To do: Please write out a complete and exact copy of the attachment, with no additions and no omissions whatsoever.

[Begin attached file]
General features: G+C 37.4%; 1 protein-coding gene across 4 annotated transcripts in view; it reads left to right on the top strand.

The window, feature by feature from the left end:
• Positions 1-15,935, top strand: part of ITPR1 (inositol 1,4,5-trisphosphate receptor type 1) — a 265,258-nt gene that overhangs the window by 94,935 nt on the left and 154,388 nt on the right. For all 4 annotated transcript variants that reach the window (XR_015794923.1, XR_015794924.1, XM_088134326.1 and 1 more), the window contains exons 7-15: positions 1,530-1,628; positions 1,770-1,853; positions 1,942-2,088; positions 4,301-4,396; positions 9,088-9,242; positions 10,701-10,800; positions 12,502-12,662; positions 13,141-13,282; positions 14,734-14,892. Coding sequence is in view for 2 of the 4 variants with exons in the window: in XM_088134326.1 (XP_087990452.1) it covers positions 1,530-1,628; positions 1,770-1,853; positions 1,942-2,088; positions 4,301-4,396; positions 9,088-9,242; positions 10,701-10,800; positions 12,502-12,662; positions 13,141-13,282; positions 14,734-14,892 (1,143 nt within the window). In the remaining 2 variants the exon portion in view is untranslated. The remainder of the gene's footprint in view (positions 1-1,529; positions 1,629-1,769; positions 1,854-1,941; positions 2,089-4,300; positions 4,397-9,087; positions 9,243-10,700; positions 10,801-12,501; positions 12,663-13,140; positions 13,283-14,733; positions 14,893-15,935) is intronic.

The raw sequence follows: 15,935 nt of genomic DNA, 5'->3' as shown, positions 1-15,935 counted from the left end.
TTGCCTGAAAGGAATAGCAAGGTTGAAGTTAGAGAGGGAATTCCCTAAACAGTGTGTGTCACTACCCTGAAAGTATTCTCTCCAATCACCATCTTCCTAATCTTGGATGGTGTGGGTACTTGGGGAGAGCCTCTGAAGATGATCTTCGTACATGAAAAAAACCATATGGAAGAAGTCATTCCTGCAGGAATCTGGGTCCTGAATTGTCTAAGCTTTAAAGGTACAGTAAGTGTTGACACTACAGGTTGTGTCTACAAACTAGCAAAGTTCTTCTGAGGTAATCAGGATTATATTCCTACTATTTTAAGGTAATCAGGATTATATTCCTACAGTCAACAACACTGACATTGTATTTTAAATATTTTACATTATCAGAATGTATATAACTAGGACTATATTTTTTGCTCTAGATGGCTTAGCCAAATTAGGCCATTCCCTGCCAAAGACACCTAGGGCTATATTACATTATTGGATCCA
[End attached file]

General features: G+C 37.4%; 1 protein-coding gene across 4 annotated transcripts in view; it reads left to right on the top strand.

The window, feature by feature from the left end:
• Positions 1-15,935, top strand: part of ITPR1 (inositol 1,4,5-trisphosphate receptor type 1) — a 265,258-nt gene that overhangs the window by 94,935 nt on the left and 154,388 nt on the right. For all 4 annotated transcript variants that reach the window (XR_015794923.1, XR_015794924.1, XM_088134326.1 and 1 more), the window contains exons 7-15: positions 1,530-1,628; positions 1,770-1,853; positions 1,942-2,088; positions 4,301-4,396; positions 9,088-9,242; positions 10,701-10,800; positions 12,502-12,662; positions 13,141-13,282; positions 14,734-14,892. Coding sequence is in view for 2 of the 4 variants with exons in the window: in XM_088134326.1 (XP_087990452.1) it covers positions 1,530-1,628; positions 1,770-1,853; positions 1,942-2,088; positions 4,301-4,396; positions 9,088-9,242; positions 10,701-10,800; positions 12,502-12,662; positions 13,141-13,282; positions 14,734-14,892 (1,143 nt within the window). In the remaining 2 variants the exon portion in view is untranslated. The remainder of the gene's footprint in view (positions 1-1,529; positions 1,629-1,769; positions 1,854-1,941; positions 2,089-4,300; positions 4,397-9,087; positions 9,243-10,700; positions 10,801-12,501; positions 12,663-13,140; positions 13,283-14,733; positions 14,893-15,935) is intronic.

The raw sequence follows: 15,935 nt of genomic DNA, 5'->3' as shown, positions 1-15,935 counted from the left end.
TTGCCTGAAAGGAATAGCAAGGTTGAAGTTAGAGAGGGAATTCCCTAAACAGTGTGTGTCACTACCCTGAAAGTATTCTCTCCAATCACCATCTTCCTAATCTTGGATGGTGTGGGTACTTGGGGAGAGCCTCTGAAGATGATCTTCGTACATGAAAAAAACCATATGGAAGAAGTCATTCCTGCAGGAATCTGGGTCCTGAATTGTCTAAGCTTTAAAGGTACAGTAAGTGTTGACACTACAGGTTGTGTCTACAAACTAGCAAAGTTCTTCTGAGGTAATCAGGATTATATTCCTACTATTTTAAGGTAATCAGGATTATATTCCTACAGTCAACAACACTGACATTGTATTTTAAATATTTTACATTATCAGAATGTATATAACTAGGACTATATTTTTTGCTCTAGATGGCTTAGCCAAATTAGGCCATTCCCTGCCAAAGACACCTAGGGCTATATTACATTATTGGATCCA